Many amateur correspondents contributed songs. Among these were the country intelligentsia and students. With enthusiasm they noted down the historical songs in their villages, on the farms, at fairs, in the fields, at weddings, and so on. It was a truly popular undertaking, carried out with energy and animation, and it gave the people a chance to express themselves about the past and to declare their historical right to the country, against the pretensions of the Russian and Polish imperialists.3

Drahomanov's work on these historical songs had a political meaning also. He believed that for an illiterate person a song plays the same role that a book does for the literate one, perhaps an even more important one, since the illiterate keeps a song in his memory, not on paper. If a song is remembered by thousands of people, it must have made a special impression on them. Drahomanov considered historical songs to be one of the most important means of understanding the popular opinion on Ukrainian history. He believed that the songs still current gave a key to Ukrainian social history. Historical Songs evoked an appreciative response abroad. The famous French scholar Rambaud noted that, thanks to this work, the membra disjecta of the Ukrainian nation were being reunited.

The proposed continuation of the Historical Songs (from the death of Khmelnytsky in 1657 to the first destruction of the Zaporozhian Sich in 1709) contained much very interesting material, but it never saw the light of day. There were new persecutions of the Ukrainian movement -- the ukase of 1876 prohibiting the use of the Ukrainian language in publications, the closing of the Southwestern Section of the Geographical Society, and the complete impossibility of providing an objective commentary because of increasingly strict censorship -- and Drahomanov was forced to leave the country. Later part of this material was published abroad in two volumes entitled Political Songs of the Ukrainian People, Geneva, 1883 and 1885. This project demanded considerable effort.4 Drahomanov even had to overcome the objections of his compatriots, who considered this work politically inopportune. However, Drahomanov thought that the publication of the Political Songs, as well as of the works of the great Ukrainian poet Shevchenko, without distortion by the censor, was of first-rate importance in the Ukrainian people's struggle for national freedom. After various preparatory essays, Drahomanov intended to write a complete history of Ukrainian folk literature, which was to form a considerable part of his proposed crowning work: A History of Civilization in the Ukraine. In a letter to political friends he wrote:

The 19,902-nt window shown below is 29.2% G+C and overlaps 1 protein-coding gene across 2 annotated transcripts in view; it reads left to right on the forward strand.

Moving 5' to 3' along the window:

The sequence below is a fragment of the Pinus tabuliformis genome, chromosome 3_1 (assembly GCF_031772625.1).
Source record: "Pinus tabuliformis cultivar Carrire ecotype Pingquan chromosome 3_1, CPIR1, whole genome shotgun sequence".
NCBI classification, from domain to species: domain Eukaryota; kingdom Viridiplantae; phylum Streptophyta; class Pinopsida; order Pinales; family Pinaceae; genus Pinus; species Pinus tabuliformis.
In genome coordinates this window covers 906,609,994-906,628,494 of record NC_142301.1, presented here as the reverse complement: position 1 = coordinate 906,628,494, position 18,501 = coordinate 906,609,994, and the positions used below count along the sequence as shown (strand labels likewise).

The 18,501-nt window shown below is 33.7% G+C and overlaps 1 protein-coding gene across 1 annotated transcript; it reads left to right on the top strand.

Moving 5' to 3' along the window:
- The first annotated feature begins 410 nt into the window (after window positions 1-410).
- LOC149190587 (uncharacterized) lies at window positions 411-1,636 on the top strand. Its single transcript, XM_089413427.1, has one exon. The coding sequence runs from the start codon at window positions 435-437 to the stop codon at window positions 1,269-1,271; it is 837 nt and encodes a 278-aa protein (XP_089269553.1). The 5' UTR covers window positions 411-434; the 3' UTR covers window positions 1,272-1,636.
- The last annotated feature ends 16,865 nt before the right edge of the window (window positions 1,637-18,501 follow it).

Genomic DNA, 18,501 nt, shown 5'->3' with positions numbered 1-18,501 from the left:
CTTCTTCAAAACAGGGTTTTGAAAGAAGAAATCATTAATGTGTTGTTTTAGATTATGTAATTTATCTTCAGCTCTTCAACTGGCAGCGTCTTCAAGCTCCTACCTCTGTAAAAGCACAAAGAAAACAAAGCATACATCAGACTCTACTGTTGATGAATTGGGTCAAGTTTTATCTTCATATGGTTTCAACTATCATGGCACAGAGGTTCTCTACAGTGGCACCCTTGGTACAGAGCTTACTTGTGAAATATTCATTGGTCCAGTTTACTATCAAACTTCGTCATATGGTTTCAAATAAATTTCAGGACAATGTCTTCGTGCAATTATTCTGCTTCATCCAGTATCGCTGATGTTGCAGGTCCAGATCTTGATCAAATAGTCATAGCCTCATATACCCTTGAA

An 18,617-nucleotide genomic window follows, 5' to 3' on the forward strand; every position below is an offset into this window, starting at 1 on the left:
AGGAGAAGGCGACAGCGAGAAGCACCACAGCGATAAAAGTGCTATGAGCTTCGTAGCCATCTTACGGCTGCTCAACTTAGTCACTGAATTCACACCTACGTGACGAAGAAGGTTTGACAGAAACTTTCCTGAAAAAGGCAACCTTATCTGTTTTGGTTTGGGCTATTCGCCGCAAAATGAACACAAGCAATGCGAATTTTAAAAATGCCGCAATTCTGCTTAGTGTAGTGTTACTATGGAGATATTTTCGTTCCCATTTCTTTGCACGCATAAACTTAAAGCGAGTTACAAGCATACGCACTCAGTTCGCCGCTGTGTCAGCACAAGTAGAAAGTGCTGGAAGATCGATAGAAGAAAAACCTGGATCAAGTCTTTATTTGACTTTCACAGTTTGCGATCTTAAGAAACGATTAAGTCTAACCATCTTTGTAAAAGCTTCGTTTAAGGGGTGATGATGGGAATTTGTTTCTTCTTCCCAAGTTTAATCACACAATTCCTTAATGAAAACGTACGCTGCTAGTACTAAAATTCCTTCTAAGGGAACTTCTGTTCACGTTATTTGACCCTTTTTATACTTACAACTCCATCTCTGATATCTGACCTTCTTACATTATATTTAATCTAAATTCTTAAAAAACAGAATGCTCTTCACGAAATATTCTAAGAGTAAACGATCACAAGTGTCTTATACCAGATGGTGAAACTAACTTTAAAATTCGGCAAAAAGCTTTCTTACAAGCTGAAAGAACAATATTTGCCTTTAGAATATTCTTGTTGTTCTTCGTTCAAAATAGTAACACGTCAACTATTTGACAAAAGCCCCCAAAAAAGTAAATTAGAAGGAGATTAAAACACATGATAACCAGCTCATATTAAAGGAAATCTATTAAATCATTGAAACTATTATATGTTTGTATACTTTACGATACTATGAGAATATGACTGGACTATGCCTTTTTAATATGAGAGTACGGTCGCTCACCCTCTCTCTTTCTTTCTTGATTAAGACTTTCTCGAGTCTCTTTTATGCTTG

I said that I would consider it my greatest happiness if I could write the history of civilization in the Ukraine in a truly European way . . . , my work on the songs and other monuments of folk literature I consider as an introduction to this.5

Drahomanov tried to cast an objective light on historical events in the Ukraine of the 18th century. The folksongs from this period could not be published in Russia because in these the people depicted their oppression by the Russian government and protested against serfdom. That is why Drahomanov was so eager for the publication of these songs abroad.

I would absolutely not agree to cut this volume for the censor, or send it to a certain death at his hands, because this contains the most striking political songs of the most striking political period of our history.6